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    A stones throw from the GCR(N)
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  1. Keeping them to a timescale sounds difficult...but also awesome. You have your own little loco restoration going on. It must be like being part of the action! XD
  2. A question I’ve always wanted to ask since I first started watching the videos: where does the tunnel go?
  3. Anyone want a cool profile name?


    I suggest ‘AutoTanker’!


    ha aha ha ha

  4. I was thinking about adding at least one OO scale narrow gauge locomotive to my 7mm models when I also thought of a funny idea: I could use N scale models to represent smaller gauge ride-on trains as well, similar to that of 7 1/4 inch gauge models (I know that isn’t the correct scale) This would be used, along with the OO scale narrow loco, as a fun thing to put in a 7mm wagon. I am planning on building the OO scale narrow loco first because it is easier. I was hoping that someone else had done this N scale idea so that I could see how they did it but so far I haven’t found anything. Any information on building a OO scale narrow gauge loco would be greatly appreciated. (The locomotives in the photo are not the ones I will be using in this mini project)
  5. Castle Rock has everything. Mainly trains but still... A replica of the L30 Zeppelin was proposed by those of the Riverside Works and the east of the town was the least blown up in the war so it’s tramways are still there. As for classic cars: they’re all over the town.
  6. These locos are looking great. The transformation from a good loco to a brilliant one is fascinating to see!
  7. I’ve gone and created a whole fictional town in the countryside that revolves around railways! I designed the Castle Rock Heritage Railway to be like a heaven for railway enthusiasts (or at least my idea of heaven ) with preserved locomotives like two Q1s and several ROD 2-8-0s and a whole Blue Pullman. It also has space for aircraft and naval vehicles too, along with the town’s love of armoured vehicles. It sits in the middle of the ‘Big Four’ railway companies and was shared by the GWR and the LMS. One of the main parts of the railway is it's workshops, the Riverside Locomotive and Wagon Works. Locomotives can be heavily overhauled in a matter of months or a year. The Works also scratch-builds extinct locomotives like the Bulleid Leader or a version of the 4-6-4 LNER W1 ‘Hush Hush’ locomotive. I also made it because it’s easier to model a preserved railway in O gauge because there are no region or era limits. I have a Southern E4 loco with an LMS brake van and a 16t mineral wagon. (I hope this contribution to this Topic is any good)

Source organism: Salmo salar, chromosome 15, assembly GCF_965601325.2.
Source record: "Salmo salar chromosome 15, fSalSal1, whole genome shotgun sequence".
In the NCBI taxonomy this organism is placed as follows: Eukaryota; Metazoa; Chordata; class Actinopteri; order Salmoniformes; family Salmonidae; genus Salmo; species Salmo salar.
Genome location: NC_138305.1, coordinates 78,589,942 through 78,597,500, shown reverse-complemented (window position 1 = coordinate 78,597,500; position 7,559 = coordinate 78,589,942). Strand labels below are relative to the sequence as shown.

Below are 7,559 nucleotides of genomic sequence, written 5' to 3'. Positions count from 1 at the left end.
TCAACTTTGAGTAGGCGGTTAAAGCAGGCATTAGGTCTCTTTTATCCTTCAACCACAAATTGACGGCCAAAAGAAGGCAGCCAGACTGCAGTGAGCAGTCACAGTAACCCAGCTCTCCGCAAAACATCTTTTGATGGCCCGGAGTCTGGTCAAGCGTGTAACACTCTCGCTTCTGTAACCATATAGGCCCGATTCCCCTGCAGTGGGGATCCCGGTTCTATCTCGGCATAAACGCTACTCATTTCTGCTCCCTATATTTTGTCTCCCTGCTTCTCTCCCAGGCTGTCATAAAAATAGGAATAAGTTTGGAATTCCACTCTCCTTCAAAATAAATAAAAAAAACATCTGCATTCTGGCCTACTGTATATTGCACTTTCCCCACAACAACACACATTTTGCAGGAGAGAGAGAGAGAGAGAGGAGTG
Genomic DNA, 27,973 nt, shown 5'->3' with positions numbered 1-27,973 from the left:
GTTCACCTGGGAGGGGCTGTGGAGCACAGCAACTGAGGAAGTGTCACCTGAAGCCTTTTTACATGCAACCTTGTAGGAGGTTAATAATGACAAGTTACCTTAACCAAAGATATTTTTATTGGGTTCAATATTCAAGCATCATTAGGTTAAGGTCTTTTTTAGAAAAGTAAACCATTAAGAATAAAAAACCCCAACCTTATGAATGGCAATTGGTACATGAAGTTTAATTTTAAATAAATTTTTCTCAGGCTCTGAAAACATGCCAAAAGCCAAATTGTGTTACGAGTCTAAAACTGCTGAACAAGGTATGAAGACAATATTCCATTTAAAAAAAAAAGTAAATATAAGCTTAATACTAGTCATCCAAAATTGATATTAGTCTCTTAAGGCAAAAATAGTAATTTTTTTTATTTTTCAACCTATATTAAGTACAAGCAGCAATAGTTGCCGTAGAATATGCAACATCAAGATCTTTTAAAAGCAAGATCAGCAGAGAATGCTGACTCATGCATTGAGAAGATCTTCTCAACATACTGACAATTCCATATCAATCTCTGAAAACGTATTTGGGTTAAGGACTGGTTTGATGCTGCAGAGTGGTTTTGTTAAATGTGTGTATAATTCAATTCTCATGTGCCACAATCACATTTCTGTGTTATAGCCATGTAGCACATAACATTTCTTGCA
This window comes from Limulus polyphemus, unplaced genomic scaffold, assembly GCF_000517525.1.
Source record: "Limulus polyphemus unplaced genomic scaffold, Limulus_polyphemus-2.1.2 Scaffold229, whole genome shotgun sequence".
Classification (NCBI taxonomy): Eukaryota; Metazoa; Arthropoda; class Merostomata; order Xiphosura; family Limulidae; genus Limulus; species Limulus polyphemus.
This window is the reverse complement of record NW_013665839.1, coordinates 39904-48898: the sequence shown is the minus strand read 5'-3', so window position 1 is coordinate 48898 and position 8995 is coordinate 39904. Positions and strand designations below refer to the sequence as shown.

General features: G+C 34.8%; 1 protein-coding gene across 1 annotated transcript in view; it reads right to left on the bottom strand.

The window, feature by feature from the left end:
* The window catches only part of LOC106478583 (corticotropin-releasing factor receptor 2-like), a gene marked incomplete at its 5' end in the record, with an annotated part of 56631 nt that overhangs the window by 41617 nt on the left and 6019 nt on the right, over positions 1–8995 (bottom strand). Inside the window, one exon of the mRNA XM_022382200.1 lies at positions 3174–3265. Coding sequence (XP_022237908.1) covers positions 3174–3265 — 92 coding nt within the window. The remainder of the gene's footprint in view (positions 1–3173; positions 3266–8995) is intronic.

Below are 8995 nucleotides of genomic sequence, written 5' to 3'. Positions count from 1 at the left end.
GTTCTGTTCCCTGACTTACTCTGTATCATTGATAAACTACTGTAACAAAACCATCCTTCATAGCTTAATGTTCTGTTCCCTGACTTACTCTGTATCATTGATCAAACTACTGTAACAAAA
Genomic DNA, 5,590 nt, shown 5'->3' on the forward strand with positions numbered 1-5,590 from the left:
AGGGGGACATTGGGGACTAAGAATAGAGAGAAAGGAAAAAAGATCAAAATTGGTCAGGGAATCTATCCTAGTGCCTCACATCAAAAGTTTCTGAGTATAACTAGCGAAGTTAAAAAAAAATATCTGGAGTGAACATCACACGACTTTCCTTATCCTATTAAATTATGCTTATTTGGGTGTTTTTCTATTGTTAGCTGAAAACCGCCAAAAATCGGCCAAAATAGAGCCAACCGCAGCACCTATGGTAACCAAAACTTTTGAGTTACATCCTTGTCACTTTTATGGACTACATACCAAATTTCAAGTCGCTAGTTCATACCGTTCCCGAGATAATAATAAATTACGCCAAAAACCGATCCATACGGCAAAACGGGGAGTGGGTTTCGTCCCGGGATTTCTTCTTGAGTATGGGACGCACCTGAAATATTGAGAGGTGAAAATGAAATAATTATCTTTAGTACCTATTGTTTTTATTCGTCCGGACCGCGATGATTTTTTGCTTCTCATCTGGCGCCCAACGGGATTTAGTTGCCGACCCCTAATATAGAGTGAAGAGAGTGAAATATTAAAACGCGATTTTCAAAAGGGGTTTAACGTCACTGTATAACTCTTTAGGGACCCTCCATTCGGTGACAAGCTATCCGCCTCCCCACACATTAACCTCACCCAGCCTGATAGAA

8. I’ve been to see the Famous Trains layouts and they are superb. Definitely worth the visit.
  9. I often model Games Workshop vehicles but never actually play the game with them. I just like to make them look cool. I also use them as a safe way to practice painting skills b e f o r e I try and paint an expensive O gauge model XD First photo is my prized Daemon Tank. Second is my conversion of the Chimera tank into a mobile Naval crane. The crane is a Hornby yard crane. Third is my normal Chimera tank.